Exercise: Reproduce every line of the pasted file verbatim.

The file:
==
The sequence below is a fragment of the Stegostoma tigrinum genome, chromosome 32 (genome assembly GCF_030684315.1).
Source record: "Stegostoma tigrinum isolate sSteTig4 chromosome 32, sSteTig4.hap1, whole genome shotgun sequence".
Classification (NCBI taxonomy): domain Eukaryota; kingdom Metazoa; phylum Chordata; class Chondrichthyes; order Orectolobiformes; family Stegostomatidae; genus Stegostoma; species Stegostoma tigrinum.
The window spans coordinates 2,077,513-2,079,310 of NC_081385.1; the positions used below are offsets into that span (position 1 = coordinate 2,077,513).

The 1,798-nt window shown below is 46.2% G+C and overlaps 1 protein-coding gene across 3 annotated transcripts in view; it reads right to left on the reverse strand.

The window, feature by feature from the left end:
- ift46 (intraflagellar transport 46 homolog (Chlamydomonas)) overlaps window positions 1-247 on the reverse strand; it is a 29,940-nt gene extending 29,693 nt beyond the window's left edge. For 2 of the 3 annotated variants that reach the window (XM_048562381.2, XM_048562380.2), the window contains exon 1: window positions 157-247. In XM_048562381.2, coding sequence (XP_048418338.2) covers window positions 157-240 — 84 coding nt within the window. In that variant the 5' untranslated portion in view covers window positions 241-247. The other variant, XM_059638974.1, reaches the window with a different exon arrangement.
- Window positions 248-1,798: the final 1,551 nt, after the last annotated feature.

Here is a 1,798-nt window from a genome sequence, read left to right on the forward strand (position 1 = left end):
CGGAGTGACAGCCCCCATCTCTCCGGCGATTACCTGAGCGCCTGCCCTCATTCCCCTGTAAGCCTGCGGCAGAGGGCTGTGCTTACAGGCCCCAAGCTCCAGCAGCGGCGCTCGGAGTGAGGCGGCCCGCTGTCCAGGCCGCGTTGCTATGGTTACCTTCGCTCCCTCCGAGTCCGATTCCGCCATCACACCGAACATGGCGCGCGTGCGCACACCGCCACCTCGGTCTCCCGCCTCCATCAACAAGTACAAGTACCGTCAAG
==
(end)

The sequence below is a fragment of the Stegostoma tigrinum genome, chromosome 32 (genome assembly GCF_030684315.1).
Source record: "Stegostoma tigrinum isolate sSteTig4 chromosome 32, sSteTig4.hap1, whole genome shotgun sequence".
Classification (NCBI taxonomy): domain Eukaryota; kingdom Metazoa; phylum Chordata; class Chondrichthyes; order Orectolobiformes; family Stegostomatidae; genus Stegostoma; species Stegostoma tigrinum.
The window spans coordinates 2,077,513-2,079,310 of NC_081385.1; the positions used below are offsets into that span (position 1 = coordinate 2,077,513).

The 1,798-nt window shown below is 46.2% G+C and overlaps 1 protein-coding gene across 3 annotated transcripts in view; it reads right to left on the reverse strand.

The window, feature by feature from the left end:
- ift46 (intraflagellar transport 46 homolog (Chlamydomonas)) overlaps window positions 1-247 on the reverse strand; it is a 29,940-nt gene extending 29,693 nt beyond the window's left edge. For 2 of the 3 annotated variants that reach the window (XM_048562381.2, XM_048562380.2), the window contains exon 1: window positions 157-247. In XM_048562381.2, coding sequence (XP_048418338.2) covers window positions 157-240 — 84 coding nt within the window. In that variant the 5' untranslated portion in view covers window positions 241-247. The other variant, XM_059638974.1, reaches the window with a different exon arrangement.
- Window positions 248-1,798: the final 1,551 nt, after the last annotated feature.

Here is a 1,798-nt window from a genome sequence, read left to right on the forward strand (position 1 = left end):
CGGAGTGACAGCCCCCATCTCTCCGGCGATTACCTGAGCGCCTGCCCTCATTCCCCTGTAAGCCTGCGGCAGAGGGCTGTGCTTACAGGCCCCAAGCTCCAGCAGCGGCGCTCGGAGTGAGGCGGCCCGCTGTCCAGGCCGCGTTGCTATGGTTACCTTCGCTCCCTCCGAGTCCGATTCCGCCATCACACCGAACATGGCGCGCGTGCGCACACCGCCACCTCGGTCTCCCGCCTCCATCAACAAGTACAAGTACCGTCAAG